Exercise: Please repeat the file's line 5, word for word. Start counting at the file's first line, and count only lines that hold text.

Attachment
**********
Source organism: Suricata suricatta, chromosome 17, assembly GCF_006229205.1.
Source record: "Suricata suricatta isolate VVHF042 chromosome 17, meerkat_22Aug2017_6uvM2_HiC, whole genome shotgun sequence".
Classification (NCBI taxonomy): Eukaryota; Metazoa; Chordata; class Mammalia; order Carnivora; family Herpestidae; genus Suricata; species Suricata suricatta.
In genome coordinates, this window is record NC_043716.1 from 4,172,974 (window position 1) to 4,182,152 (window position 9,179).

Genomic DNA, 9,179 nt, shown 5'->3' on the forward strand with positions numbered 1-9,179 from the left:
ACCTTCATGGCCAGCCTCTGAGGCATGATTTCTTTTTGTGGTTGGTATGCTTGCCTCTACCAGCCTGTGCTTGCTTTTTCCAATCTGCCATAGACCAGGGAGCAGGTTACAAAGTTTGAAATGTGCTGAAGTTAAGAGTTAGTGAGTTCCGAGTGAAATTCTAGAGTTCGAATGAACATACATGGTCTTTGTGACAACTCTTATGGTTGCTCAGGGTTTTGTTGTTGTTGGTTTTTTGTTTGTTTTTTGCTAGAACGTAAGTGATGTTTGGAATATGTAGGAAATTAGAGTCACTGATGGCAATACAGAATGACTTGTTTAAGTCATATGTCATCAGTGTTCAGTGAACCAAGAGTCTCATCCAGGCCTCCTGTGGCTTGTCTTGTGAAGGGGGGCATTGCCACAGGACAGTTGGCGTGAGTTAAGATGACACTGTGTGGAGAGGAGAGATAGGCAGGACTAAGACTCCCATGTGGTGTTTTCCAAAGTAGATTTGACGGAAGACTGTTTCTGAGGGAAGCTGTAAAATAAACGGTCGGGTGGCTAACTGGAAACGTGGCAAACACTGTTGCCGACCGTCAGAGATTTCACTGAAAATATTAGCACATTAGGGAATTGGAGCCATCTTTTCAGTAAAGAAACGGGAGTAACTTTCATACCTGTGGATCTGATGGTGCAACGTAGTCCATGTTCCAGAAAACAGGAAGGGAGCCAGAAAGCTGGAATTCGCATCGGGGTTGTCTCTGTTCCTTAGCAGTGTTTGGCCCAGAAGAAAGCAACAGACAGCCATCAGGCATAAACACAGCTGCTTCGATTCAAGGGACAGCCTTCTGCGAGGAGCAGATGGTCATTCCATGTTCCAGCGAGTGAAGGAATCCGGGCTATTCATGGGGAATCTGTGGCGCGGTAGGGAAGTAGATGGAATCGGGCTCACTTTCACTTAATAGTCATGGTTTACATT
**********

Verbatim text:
Genomic DNA, 9,179 nt, shown 5'->3' on the forward strand with positions numbered 1-9,179 from the left: